Treasure trove of family fun
“An old legend says there is a treasure hidden in Rathbeggan Adventure Park waiting to be found…” organisers of a Meath-based treasure hunt say. “We are excited to announce a Masters of Calm Treasure Hunt family fun day, filled with family games and a chance to win two family tickets to MOC Summer Festival 2019 and more.”
The event will take place on Sunday May 12 from 12-4pm at Rathbeggan Lakes Adventure Park, Rathbeggan, Dunshaughlin, Co. Meath.
It is said to be an engaging adventure, where families can spend their time playing games and travel through the adventure park to collect clues which must be solved in order to collect the following clue to find a hidden treasure, which guarantees a fun experience for everyone involved.
Food: Picnic (pack your own) with a marquee area booked to facilitate around 40 people, also hot food is available to buy from Rathbeggan Adventure Park kitchen. Price: €5, book tickets in advance through Eventbrite.
Be a champ, go to camp
Kids Guide Dublin has announced the Fourth Annual Kids Guide Summer Camp Fair in Dun Laoghaire, Co. Dublin. The event is free and the entire family can go and discover great summer camps available for kids in the South County Dublin metro area and beyond. Organisers say: “Join us for a great day for parents and kids alike, and discover some new, tried, and children’s activities and services to delight your kids this summer and year-round! You’re sure to find something just right for each of your kids.”
It’s recommended that tickets are pre-booked, as last year’s event sold out. Pre-register with your email at https://www.eventbrite.ie/e/kids-guide-summer-camp-fair-2019-dun-laoghaire-dublin-tickets-57338922260?aff=ebdssbdestsearch, or on their Facebook event page.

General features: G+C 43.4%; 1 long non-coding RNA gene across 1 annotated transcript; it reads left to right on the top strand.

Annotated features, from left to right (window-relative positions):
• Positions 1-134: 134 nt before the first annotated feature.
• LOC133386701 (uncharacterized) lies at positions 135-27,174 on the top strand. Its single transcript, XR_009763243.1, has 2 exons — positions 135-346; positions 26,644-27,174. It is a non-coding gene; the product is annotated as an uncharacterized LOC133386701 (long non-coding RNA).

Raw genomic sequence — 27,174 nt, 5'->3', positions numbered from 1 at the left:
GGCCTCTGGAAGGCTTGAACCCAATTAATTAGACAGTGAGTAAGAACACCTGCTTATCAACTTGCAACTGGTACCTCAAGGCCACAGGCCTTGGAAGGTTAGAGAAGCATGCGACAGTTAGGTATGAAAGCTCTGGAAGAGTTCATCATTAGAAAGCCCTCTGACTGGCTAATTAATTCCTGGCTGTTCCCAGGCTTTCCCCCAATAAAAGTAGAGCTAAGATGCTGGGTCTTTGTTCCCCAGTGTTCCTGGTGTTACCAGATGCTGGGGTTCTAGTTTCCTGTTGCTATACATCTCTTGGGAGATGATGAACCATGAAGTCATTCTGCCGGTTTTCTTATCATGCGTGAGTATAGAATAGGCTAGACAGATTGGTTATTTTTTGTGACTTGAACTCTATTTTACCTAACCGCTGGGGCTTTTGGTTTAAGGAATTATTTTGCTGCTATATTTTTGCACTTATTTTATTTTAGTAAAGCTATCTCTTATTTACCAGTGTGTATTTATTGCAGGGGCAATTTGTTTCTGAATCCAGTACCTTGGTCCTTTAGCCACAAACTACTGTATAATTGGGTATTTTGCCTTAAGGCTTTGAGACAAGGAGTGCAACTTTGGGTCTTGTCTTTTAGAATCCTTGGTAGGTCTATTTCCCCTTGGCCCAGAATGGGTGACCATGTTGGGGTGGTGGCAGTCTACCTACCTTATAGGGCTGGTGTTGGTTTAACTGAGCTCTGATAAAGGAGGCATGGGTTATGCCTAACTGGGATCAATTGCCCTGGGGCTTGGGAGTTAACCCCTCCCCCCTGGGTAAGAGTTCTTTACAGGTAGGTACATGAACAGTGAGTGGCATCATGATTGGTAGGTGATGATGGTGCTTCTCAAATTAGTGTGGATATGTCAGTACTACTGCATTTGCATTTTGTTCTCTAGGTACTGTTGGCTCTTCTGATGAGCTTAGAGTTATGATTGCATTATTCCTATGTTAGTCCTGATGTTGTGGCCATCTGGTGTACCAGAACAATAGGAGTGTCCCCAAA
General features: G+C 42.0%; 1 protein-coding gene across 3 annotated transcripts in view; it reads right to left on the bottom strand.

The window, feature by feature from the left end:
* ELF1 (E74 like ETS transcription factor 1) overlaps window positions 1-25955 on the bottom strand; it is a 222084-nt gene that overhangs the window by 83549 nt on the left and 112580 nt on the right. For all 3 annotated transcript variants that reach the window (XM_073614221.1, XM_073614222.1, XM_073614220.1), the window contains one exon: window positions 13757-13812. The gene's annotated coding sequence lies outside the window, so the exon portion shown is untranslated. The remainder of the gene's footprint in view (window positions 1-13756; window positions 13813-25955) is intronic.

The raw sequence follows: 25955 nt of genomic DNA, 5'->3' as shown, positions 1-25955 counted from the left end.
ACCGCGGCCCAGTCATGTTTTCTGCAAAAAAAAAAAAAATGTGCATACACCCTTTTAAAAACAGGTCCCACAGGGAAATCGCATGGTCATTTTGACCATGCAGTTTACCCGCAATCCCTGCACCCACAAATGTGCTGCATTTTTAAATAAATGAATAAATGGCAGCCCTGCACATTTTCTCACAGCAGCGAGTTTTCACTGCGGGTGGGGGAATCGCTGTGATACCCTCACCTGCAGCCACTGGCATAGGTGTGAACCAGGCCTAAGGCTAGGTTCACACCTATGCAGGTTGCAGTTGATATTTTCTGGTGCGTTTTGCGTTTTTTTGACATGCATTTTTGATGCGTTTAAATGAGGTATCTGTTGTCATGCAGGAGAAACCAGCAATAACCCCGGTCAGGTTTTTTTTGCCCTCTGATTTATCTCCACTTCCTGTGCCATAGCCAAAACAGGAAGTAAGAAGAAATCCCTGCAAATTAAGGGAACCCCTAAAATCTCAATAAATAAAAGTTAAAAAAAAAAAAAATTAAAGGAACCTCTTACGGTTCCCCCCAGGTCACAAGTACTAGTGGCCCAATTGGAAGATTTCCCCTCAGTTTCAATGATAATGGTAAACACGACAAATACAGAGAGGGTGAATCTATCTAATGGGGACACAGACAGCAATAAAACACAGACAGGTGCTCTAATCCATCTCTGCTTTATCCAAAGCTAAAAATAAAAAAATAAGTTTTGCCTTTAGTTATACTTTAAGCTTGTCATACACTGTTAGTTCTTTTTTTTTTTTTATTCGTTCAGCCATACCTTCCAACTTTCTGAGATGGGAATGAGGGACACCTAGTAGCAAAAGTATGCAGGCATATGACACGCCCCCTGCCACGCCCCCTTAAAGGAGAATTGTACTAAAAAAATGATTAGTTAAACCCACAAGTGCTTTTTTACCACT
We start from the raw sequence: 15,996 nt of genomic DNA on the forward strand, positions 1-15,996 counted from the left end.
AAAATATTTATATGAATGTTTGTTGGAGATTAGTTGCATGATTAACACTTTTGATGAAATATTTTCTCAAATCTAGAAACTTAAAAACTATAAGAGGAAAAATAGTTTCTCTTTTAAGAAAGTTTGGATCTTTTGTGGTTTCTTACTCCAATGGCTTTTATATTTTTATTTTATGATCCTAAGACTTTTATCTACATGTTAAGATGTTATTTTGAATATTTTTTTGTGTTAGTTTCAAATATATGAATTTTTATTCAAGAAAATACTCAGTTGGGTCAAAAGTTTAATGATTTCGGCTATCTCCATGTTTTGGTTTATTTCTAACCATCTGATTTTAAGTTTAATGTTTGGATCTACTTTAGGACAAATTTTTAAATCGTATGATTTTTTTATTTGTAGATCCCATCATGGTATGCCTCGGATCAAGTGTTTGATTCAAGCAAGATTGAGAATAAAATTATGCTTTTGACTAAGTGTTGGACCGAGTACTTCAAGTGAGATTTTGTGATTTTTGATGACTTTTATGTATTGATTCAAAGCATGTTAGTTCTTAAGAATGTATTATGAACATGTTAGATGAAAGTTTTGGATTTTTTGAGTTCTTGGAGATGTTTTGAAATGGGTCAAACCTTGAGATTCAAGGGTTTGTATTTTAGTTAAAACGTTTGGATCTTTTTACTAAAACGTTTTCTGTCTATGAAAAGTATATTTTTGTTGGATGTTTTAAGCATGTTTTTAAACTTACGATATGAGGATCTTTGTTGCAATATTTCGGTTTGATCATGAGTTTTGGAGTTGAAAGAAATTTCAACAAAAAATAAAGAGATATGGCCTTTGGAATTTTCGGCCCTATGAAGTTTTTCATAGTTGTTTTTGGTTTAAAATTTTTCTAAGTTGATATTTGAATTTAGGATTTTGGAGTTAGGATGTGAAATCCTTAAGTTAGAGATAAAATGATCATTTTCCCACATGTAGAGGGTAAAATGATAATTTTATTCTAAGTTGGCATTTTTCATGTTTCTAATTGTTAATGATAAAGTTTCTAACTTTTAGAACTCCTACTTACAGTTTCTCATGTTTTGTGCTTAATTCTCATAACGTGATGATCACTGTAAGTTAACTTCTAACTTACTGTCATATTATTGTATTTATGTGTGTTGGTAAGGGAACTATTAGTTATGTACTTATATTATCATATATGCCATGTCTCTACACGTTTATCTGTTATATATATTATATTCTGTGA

It takes place on Sunday, May 12 from 10.30am-4.30pm at the Royal Marine Hotel, Marine Road, Dun Laoighre. Camps are for children aged 4-14.
Teaching teens to banish terrible treats
Teens need a junk food intervention. Now new research provides some ideas on how to do it.
Feeding young people facts about how some food companies manipulate them into eating unhealthy and addictive processed foods and sugary drinks could make them less likely to buy them, a study from the University Of Chicago Booth School Of Business published in the Nature Human Behaviour journal found.
Part of the research separated 536 teenagers aged 13-14 at a Texas middle school into two groups between 2014 and 2016. The first group read a fact-based exposé-style article on big food companies. It framed them as manipulative marketers trying to lure in young people to buy their junk food and get them hooked. The second group read about the benefits of healthy eating.
The students who read about food companies targeting them chose fewer junk food snacks and picked water instead of soda the next day, the study found.